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Customer Review

26 June 2018
Jesmyn Ward's "Sing, Unburied, Sing", winner of National Book Award for Fiction 2017, is simply a literary masterpiece. Set in the American South, it depicts the past and present of Mississipi with a contemporary African-American family. Jesmyn Ward's writing style is stunning with lyrical beauty of words.

The story revolves around the voices of three narrators: Jojo, Leonie and Richie. Jojo is a thirteen-year old innocent boy, lives with his maternal grandparents, whom he calls Mam and Pop. Mam is dying of cancer, and Pop tries to run the household and teach Jojo how to be a man. Jojo has a younger sister, three year old, Kayla, to whom he is more of a parent than their mother, Leonie has ever been. He cares her sister a lot, and Kayla is more attached to Jojo. The kids mother Leonie, who is a Black lady, is a drug addict. She is lacking parenting skills and lives in her own way. Mam says Jojo about Leonie:

“She ain’t got the mothering instinct. I knew when you were little and we were about shopping, and she bought herself to something to eat and ate it right in front of you, and you were sitting there crying hungry. I knew then”

Leonie is waiting for Michael - a White, her children’s father, to finish a prison sentence from Parchman jail. When Michael is released from prison, she travels with her kids and a friend into the prison, Parchman farm, the Mississippi State Penitentiary. During their travel to Parchman and in the return journey, the novel chronicles the various stories and incidents through the narration of its central characters, which brings an ocean of emotions into the your mind.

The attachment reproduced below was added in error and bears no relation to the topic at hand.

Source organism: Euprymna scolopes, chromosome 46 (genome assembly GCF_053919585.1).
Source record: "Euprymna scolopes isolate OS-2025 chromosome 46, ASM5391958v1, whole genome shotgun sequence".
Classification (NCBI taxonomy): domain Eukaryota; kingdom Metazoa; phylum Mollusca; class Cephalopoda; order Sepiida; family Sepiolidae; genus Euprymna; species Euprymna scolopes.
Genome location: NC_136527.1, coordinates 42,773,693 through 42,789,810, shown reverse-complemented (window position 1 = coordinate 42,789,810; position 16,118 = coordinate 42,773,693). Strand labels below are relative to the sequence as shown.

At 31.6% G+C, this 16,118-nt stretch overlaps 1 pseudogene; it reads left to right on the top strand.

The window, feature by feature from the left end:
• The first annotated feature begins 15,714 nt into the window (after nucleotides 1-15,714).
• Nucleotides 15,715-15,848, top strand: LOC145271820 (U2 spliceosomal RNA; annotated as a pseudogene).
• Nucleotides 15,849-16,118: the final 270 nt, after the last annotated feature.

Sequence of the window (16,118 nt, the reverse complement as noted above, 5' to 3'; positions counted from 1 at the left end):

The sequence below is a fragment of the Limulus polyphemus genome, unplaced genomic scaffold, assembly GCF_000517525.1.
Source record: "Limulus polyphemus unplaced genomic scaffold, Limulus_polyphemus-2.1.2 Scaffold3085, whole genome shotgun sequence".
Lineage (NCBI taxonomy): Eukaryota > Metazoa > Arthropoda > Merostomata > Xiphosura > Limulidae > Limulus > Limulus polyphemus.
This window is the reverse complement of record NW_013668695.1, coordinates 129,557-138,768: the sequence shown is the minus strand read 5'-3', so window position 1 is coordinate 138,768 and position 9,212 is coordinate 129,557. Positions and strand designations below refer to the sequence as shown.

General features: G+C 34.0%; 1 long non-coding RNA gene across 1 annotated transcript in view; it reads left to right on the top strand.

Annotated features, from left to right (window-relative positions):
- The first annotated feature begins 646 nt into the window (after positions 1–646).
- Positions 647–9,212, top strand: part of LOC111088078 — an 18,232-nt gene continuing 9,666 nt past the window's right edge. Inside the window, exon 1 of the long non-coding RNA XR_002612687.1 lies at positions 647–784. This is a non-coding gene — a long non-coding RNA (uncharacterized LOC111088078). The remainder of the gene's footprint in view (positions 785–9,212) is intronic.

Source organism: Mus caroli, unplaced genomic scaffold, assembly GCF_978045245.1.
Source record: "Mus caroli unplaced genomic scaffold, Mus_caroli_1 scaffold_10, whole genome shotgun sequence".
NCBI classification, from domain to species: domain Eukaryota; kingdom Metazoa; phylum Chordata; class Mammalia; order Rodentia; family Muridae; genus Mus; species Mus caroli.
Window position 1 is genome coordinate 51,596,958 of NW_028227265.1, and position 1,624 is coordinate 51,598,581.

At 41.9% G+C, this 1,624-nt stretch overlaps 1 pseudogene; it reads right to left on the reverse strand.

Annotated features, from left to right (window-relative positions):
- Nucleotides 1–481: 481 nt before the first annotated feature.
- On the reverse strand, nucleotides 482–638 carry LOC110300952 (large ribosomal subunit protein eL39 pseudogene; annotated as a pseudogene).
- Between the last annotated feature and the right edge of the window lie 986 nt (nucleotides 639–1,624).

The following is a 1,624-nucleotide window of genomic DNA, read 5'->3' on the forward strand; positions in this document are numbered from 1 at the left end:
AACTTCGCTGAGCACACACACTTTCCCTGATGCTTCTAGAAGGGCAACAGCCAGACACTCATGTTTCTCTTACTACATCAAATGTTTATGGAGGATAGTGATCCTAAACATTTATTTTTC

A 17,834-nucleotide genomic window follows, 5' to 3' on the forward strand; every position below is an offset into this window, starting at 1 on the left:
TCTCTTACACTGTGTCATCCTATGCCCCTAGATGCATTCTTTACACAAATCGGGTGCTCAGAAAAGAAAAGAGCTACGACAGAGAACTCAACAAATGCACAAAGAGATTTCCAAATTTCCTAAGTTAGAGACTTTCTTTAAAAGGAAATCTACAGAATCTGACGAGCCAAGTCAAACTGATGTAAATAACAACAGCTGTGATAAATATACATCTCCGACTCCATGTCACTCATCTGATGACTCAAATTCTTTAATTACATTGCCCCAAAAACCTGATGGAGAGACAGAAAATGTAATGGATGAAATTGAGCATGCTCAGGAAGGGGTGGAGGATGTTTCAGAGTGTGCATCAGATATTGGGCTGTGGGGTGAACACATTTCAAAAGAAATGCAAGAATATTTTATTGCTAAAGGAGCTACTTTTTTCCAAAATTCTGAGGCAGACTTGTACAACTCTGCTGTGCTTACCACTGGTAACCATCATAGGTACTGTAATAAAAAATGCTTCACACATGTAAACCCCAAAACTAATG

“I washed my hands every day, Jojo. But that damn blood ain’t never come out. Hold my hands up to my face, I can smell it under my skin”, a character says to Jojo.

Sing, Unburied, Sing is a brilliant tale on not-buried heart of the communities. Jesmyn Ward depicts the issues of race, injustice, and messy family set up with lack of parenting skills. The novel also depicts two ghosts: Richie and Given, to tell the story of injustice. Ghosts are representatives of injustice happened in the past, and it haunt the present.

This book would be a great read to everyone who loves great literary books. With this book, Jesmy Ward, two-time award winner of National Book Award for Fiction, proves that she is one of the best authors in the world among the contemporary novelists.
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4.2 out of 5 stars
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